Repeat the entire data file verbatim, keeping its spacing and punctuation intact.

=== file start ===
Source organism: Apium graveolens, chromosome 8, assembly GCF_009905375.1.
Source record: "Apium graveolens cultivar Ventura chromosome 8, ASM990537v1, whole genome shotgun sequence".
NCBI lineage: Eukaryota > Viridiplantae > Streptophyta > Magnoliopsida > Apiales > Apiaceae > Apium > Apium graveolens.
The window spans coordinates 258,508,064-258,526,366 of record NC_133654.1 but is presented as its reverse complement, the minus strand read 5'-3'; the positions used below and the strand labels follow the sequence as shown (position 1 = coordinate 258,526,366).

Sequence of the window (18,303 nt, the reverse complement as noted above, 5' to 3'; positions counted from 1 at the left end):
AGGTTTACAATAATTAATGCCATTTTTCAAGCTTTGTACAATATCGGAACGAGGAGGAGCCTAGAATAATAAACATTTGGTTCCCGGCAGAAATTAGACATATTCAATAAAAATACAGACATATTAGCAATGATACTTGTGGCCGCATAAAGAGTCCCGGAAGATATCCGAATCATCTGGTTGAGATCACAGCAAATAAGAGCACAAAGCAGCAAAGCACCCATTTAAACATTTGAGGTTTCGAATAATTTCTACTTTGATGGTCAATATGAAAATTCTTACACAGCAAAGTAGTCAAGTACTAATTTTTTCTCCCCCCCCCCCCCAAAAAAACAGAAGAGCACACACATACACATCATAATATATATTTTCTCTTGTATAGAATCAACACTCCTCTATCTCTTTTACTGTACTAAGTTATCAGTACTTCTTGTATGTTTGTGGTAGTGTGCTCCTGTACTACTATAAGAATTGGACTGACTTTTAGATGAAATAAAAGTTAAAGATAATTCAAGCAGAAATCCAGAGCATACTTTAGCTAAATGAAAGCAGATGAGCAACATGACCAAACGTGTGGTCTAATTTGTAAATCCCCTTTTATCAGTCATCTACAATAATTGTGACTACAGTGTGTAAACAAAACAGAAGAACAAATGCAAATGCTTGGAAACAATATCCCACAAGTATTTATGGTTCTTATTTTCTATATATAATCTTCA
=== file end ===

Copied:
Source organism: Apium graveolens, chromosome 8, assembly GCF_009905375.1.
Source record: "Apium graveolens cultivar Ventura chromosome 8, ASM990537v1, whole genome shotgun sequence".
NCBI lineage: Eukaryota > Viridiplantae > Streptophyta > Magnoliopsida > Apiales > Apiaceae > Apium > Apium graveolens.
The window spans coordinates 258,508,064-258,526,366 of record NC_133654.1 but is presented as its reverse complement, the minus strand read 5'-3'; the positions used below and the strand labels follow the sequence as shown (position 1 = coordinate 258,526,366).

Sequence of the window (18,303 nt, the reverse complement as noted above, 5' to 3'; positions counted from 1 at the left end):
AGGTTTACAATAATTAATGCCATTTTTCAAGCTTTGTACAATATCGGAACGAGGAGGAGCCTAGAATAATAAACATTTGGTTCCCGGCAGAAATTAGACATATTCAATAAAAATACAGACATATTAGCAATGATACTTGTGGCCGCATAAAGAGTCCCGGAAGATATCCGAATCATCTGGTTGAGATCACAGCAAATAAGAGCACAAAGCAGCAAAGCACCCATTTAAACATTTGAGGTTTCGAATAATTTCTACTTTGATGGTCAATATGAAAATTCTTACACAGCAAAGTAGTCAAGTACTAATTTTTTCTCCCCCCCCCCCCCAAAAAAACAGAAGAGCACACACATACACATCATAATATATATTTTCTCTTGTATAGAATCAACACTCCTCTATCTCTTTTACTGTACTAAGTTATCAGTACTTCTTGTATGTTTGTGGTAGTGTGCTCCTGTACTACTATAAGAATTGGACTGACTTTTAGATGAAATAAAAGTTAAAGATAATTCAAGCAGAAATCCAGAGCATACTTTAGCTAAATGAAAGCAGATGAGCAACATGACCAAACGTGTGGTCTAATTTGTAAATCCCCTTTTATCAGTCATCTACAATAATTGTGACTACAGTGTGTAAACAAAACAGAAGAACAAATGCAAATGCTTGGAAACAATATCCCACAAGTATTTATGGTTCTTATTTTCTATATATAATCTTCA